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  • Writer's pictureTaylor Logsdon

Storm Water Management With Swales and Rain Gardens

The stream below my house, at the bottom of our yard is part of Beaver Run, a stream that originates about a mile west of us, near the top of our watershed. I love spending time in this stream, especially with my toddler, splashing around, watching minnows and cooling off in the always cold water. Although beautifully lined by woods, the banks of this section of Beaver Run are heavily eroded with banks of bare soil at each bend. While for many, this has become a common site in our watersheds, it is a relatively new phenomenon, one that coincides with the emergence of industrial agriculture and urban expansion.


A precolonial Beaver Run would have looked very different than the one in my backyard today. It likely would have had gently sloped banks on either side that acted as floodplains during heavy rains and spread out in multiple different meanderings. And as the name suggests it likely had multiple beaver dams along its length that slowed and spread the flowing water and created ponds filled with ecologic abundance. I have yet to see a beaver in Beaver Run!


So how did this gently meandering run of streams, ponds and wetlands become the narrow and eroded stream that we have today?


Much of the rain water that once soaked into the soils of our regions forests and savannas now runs off into storm water systems of sewers, drains and ditches and enters the streams and rivers of our Chesapeake Bay watershed.Our modern landscapes of industrial farms and urban hardscapes are designed to shed water away from fields and foundations. Not only is this water no longer available to be utilized by plants and to charge underground springs, it also carries with it anything it picks up along the way such as fertilizers, pesticides and soil, to name a few.


This increase in storm water has been compounded by the trapping of beavers during the fur trade that led to the near extinction of this once abundant ecosystem engineer and has accelerated stream channel erosion.


There certainly are reasons for wanting to get water away from our inhabited spaces. Any one with a wet basement knows the damage that water in the wrong place can do! We do not, however, have to choose between saturating our foundations and infiltrating storm water, it is only a matter of getting the water to where we want it.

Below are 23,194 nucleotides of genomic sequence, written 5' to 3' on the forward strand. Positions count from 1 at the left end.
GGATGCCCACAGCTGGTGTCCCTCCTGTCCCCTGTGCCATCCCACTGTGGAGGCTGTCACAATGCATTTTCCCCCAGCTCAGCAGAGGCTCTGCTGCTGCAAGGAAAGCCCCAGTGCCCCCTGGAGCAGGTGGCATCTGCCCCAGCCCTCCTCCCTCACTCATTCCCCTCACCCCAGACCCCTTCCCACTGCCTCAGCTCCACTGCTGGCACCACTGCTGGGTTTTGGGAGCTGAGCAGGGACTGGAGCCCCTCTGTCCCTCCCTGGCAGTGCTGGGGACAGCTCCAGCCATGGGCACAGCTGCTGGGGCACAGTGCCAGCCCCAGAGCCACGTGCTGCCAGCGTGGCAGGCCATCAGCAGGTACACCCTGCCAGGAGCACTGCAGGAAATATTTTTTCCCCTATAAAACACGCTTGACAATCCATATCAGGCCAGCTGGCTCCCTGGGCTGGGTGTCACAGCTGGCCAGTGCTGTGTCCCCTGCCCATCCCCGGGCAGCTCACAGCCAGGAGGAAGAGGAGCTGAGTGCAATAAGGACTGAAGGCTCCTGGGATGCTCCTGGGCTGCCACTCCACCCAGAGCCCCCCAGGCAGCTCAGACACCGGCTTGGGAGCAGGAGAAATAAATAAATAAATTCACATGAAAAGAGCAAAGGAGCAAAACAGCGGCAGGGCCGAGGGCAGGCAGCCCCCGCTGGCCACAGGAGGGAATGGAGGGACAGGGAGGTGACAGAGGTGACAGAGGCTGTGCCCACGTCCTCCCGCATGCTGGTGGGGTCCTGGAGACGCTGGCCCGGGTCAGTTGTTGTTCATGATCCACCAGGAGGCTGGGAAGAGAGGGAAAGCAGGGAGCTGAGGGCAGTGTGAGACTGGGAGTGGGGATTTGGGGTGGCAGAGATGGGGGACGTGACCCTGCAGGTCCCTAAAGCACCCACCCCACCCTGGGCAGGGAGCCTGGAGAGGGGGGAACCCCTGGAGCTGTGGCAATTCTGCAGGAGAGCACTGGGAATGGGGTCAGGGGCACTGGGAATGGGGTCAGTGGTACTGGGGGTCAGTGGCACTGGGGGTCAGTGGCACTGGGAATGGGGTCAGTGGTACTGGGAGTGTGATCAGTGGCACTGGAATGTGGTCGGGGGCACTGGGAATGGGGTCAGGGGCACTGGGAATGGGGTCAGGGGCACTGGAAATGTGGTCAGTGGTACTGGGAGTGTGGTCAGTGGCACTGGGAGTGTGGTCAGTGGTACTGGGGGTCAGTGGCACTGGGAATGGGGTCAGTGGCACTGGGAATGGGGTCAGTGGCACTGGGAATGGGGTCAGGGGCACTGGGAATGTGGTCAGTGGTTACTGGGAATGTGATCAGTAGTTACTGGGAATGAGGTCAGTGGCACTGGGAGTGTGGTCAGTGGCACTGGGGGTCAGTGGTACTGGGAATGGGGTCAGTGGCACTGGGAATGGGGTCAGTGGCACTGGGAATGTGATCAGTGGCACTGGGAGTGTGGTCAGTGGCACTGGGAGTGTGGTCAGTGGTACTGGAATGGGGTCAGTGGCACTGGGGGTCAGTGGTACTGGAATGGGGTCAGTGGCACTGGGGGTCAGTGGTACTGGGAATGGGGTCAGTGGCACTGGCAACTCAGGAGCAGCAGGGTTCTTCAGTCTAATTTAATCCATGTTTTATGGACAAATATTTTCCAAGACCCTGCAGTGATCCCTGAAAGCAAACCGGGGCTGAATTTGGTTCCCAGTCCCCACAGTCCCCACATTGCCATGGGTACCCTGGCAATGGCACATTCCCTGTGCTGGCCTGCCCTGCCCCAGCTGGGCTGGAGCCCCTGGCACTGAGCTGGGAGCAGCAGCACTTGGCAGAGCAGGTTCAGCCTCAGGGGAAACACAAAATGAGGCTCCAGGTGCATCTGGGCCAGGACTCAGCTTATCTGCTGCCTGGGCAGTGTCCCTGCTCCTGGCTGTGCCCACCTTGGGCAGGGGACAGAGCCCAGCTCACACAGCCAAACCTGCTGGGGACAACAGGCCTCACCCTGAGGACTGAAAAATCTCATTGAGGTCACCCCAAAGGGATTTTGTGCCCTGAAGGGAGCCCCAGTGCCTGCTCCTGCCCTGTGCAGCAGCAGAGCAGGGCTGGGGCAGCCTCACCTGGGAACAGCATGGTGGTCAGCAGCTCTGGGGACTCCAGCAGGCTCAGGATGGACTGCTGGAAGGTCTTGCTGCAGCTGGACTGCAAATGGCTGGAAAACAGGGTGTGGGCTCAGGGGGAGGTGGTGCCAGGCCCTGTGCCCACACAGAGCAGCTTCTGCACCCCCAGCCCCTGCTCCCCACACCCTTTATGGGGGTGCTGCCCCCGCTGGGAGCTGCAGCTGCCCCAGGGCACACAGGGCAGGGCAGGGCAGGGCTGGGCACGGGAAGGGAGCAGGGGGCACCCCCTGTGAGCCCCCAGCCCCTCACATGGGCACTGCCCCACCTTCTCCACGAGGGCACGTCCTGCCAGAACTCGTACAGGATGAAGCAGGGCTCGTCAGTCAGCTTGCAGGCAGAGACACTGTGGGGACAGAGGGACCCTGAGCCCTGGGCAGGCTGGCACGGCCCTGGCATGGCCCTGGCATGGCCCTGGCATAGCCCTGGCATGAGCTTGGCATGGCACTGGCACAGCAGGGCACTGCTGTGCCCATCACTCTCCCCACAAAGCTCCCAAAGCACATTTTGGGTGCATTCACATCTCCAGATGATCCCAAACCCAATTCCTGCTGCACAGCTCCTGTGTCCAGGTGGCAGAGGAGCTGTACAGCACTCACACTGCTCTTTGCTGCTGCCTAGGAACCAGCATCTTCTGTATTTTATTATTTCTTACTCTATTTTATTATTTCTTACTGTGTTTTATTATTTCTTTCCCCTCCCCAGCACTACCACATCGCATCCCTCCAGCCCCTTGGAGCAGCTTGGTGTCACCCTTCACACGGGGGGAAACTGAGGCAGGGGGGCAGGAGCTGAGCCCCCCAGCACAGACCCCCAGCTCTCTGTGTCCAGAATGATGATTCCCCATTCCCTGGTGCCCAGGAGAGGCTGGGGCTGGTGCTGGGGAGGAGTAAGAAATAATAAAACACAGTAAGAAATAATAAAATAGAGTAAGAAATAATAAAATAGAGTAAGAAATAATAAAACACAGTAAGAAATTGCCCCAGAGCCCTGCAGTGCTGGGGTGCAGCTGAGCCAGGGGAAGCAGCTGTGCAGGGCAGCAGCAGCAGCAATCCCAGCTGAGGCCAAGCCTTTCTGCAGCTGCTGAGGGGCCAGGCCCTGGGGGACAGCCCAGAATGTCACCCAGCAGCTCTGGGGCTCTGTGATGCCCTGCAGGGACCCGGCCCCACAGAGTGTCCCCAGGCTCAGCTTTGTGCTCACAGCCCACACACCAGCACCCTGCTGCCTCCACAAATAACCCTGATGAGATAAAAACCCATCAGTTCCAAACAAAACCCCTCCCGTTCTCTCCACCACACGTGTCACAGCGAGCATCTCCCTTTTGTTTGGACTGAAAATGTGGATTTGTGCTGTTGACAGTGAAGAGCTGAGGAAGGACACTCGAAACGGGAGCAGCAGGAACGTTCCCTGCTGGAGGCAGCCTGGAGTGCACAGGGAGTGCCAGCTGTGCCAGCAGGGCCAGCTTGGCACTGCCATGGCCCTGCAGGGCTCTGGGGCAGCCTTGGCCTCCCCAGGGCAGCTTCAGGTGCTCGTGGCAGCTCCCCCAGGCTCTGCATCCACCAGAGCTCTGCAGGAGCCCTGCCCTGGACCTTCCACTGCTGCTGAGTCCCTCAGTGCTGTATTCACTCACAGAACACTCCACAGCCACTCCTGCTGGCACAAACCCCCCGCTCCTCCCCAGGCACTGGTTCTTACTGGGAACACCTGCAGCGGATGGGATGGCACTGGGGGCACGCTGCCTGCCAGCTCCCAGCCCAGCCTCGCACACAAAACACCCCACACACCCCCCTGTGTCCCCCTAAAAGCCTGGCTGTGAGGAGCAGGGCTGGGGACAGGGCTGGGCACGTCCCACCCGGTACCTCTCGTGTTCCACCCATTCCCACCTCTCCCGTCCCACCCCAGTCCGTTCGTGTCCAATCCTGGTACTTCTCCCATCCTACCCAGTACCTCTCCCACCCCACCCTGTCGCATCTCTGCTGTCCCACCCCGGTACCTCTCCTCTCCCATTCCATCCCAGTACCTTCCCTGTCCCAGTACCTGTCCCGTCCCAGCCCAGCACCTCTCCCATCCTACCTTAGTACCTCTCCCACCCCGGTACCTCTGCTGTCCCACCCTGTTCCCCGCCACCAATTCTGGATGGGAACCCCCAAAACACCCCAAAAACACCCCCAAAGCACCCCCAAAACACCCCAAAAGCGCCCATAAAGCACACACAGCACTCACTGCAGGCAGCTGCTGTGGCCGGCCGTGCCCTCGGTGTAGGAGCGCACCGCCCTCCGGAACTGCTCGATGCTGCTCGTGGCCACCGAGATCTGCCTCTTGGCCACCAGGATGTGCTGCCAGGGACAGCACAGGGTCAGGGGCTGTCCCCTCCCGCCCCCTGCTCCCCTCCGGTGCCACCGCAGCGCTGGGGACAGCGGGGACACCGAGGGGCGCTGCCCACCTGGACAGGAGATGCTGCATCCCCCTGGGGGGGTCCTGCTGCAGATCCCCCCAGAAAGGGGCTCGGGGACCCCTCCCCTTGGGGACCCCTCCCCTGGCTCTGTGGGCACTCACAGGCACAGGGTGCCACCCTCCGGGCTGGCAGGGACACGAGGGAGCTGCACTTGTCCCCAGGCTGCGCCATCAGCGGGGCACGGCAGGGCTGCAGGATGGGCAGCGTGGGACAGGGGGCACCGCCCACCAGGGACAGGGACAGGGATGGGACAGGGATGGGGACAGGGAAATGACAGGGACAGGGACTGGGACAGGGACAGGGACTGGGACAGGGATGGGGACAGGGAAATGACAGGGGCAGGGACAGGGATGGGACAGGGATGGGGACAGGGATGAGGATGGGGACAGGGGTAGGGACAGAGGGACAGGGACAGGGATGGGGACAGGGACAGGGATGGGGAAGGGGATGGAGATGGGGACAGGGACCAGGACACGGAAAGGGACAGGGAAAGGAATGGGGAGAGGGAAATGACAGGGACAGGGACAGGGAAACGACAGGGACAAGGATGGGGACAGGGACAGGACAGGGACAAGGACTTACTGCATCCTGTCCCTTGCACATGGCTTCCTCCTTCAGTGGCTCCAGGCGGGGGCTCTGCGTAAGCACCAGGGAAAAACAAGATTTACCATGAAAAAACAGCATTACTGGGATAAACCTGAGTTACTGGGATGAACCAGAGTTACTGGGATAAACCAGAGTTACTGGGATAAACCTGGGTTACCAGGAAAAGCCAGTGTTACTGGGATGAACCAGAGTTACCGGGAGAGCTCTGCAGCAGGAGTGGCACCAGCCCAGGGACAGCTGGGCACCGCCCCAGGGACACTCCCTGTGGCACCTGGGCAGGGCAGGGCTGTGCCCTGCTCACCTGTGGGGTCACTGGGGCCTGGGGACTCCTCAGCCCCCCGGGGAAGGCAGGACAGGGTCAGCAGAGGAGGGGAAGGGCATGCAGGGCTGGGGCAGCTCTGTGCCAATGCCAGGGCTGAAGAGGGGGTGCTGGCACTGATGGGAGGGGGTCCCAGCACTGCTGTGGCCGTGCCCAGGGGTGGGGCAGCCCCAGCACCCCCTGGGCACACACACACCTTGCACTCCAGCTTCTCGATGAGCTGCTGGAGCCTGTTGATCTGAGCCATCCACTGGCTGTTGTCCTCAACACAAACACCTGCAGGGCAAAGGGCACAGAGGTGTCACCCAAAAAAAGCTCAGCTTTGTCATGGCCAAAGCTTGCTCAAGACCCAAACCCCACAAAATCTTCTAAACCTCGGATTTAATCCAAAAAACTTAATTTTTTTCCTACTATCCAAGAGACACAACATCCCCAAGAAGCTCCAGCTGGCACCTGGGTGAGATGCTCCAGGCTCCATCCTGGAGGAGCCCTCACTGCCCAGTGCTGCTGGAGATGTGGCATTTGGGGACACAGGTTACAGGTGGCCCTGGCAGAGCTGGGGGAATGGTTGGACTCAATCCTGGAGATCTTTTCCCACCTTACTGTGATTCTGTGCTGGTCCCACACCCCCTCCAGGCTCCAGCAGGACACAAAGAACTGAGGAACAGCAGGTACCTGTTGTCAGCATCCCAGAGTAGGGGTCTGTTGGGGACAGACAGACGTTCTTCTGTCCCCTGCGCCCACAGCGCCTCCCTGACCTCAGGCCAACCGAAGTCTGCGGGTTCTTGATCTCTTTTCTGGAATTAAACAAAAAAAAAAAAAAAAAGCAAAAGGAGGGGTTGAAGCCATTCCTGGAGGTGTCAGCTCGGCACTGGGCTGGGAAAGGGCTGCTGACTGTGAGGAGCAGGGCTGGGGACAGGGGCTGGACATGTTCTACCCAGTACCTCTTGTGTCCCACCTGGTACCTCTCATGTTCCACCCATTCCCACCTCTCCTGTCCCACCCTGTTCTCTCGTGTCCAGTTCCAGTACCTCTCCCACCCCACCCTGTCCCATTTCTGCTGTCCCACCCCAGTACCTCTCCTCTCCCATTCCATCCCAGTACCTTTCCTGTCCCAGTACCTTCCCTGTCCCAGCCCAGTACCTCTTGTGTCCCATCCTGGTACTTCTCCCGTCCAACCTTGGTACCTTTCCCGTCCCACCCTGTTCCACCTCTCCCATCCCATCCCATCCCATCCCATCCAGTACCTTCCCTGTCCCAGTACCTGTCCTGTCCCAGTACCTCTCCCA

This is where swales and rain gardens come in!


Swales and Rain Gardens: A Brief Overview


Swales and rain gardens are both techniques to slow and infiltrate water. They are low-tech solutions that are easy to implement in our front and backyards and can collectively make a big difference for our watersheds. When we infiltrate storm water into soil we make it available to plant roots and recharge aquifers and springs which gently enter streams and rivers. And we reduce flooding in our yards and neighborhoods.


Rain gardens are used to infiltrate large amounts of storm water in a small area. Swales, on the other hand, are used to spread water out over longer distances to more evenly hydrate the landscape.


Rain gardens are basins that catch water from downspouts or hard surfaces and allow the water to infiltrate. This is done by making a basin in the ground where water can pool. On sloped ground, a berm can be used on the down slope of the basin to hold water. In my area, heavy clay soils are the norm, so often the soil of a rain garden is dug out and replaced with a sand and compost mix that serves this purpose better.


Photo Left: An excavated, yet to be filled rain garden holding storm water from a rain event.


Unlike a pond that is intended to hold and store water, rain gardens are only meant to hold water for a few hours up to a day while the water soaks into the landscape.





Rain gardens are often planted to native flowers and grasses to provide additional benefits to local ecology. They are easy to install on small scale with small equipment or by hand and fit nicely into most urban and suburban yards.


Photo Right: Finished rain garden, filled with sand/compost mix and planted with native wildflowers




A Swale is like a long skinny rain garden, along the contour of the land. They consist of a ditch on the upslope and a berm on the downslope that, when constructed on contour, catch and infiltrate water. Think of a raised garden bed in which the bed is the berm of the swale and the path is the ditch. The whole length of the path is level with itself.


Photo Left: A newly dug swale, filled from a heavy rain event








Swales are useful when intercepting sheet flow over a larger area that a rain garden could not catch. They are also a useful way of spreading water from a concentrated source like a downspout across the contour of a yard. In this way a swale can make use of storm water to hydrate a larger area than a rain garden can. The berm of the swale is a great place to plant perrenial polycultures of fruit trees/shrubs and herbs.



Photo Right: The berm of this swale has been planted to an edible and medicinal perrenial polyculture.






Swales and rain gardens can also be combined and blended to soak and move water in creative ways!


So, do your yard and watershed a favor and consider catching your storm water runoff with swales and rain gardens!






Sources and Further Reading


Montgomery County Rain Garden Manual


Article: Buried leaves reveal precolonial eastern forests and guide stream restoration


Article: Leave It to Beavers: Keystone Species Provides Nature-based Restoration


Water Stories



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1 Comment


lindsaylogsdon
Jun 09, 2023

Swales and rain gardens are also just really beautiful, in addition to being so beneficial. I love the aesthetic.

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